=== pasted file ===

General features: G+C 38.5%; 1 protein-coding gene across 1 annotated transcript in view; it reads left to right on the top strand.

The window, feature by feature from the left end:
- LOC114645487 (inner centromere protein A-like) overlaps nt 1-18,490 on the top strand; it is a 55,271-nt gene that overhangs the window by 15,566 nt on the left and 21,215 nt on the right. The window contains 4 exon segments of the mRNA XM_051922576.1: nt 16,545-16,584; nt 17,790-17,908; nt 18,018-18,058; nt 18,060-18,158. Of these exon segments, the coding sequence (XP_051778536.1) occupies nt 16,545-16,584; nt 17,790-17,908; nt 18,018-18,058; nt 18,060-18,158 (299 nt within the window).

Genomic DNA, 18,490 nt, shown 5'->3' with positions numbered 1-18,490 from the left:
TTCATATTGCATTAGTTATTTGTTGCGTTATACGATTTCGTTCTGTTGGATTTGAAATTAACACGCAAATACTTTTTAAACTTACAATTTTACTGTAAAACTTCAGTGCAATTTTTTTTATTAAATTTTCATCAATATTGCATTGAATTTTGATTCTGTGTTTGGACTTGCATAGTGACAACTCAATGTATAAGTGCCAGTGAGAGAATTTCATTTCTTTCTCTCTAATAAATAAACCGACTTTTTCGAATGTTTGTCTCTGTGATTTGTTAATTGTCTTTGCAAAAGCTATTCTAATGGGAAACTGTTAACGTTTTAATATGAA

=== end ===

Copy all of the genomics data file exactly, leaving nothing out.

General features: G+C 38.5%; 1 protein-coding gene across 1 annotated transcript in view; it reads left to right on the top strand.

The window, feature by feature from the left end:
- LOC114645487 (inner centromere protein A-like) overlaps nt 1-18,490 on the top strand; it is a 55,271-nt gene that overhangs the window by 15,566 nt on the left and 21,215 nt on the right. The window contains 4 exon segments of the mRNA XM_051922576.1: nt 16,545-16,584; nt 17,790-17,908; nt 18,018-18,058; nt 18,060-18,158. Of these exon segments, the coding sequence (XP_051778536.1) occupies nt 16,545-16,584; nt 17,790-17,908; nt 18,018-18,058; nt 18,060-18,158 (299 nt within the window).

Genomic DNA, 18,490 nt, shown 5'->3' with positions numbered 1-18,490 from the left:
TTCATATTGCATTAGTTATTTGTTGCGTTATACGATTTCGTTCTGTTGGATTTGAAATTAACACGCAAATACTTTTTAAACTTACAATTTTACTGTAAAACTTCAGTGCAATTTTTTTTATTAAATTTTCATCAATATTGCATTGAATTTTGATTCTGTGTTTGGACTTGCATAGTGACAACTCAATGTATAAGTGCCAGTGAGAGAATTTCATTTCTTTCTCTCTAATAAATAAACCGACTTTTTCGAATGTTTGTCTCTGTGATTTGTTAATTGTCTTTGCAAAAGCTATTCTAATGGGAAACTGTTAACGTTTTAATATGAA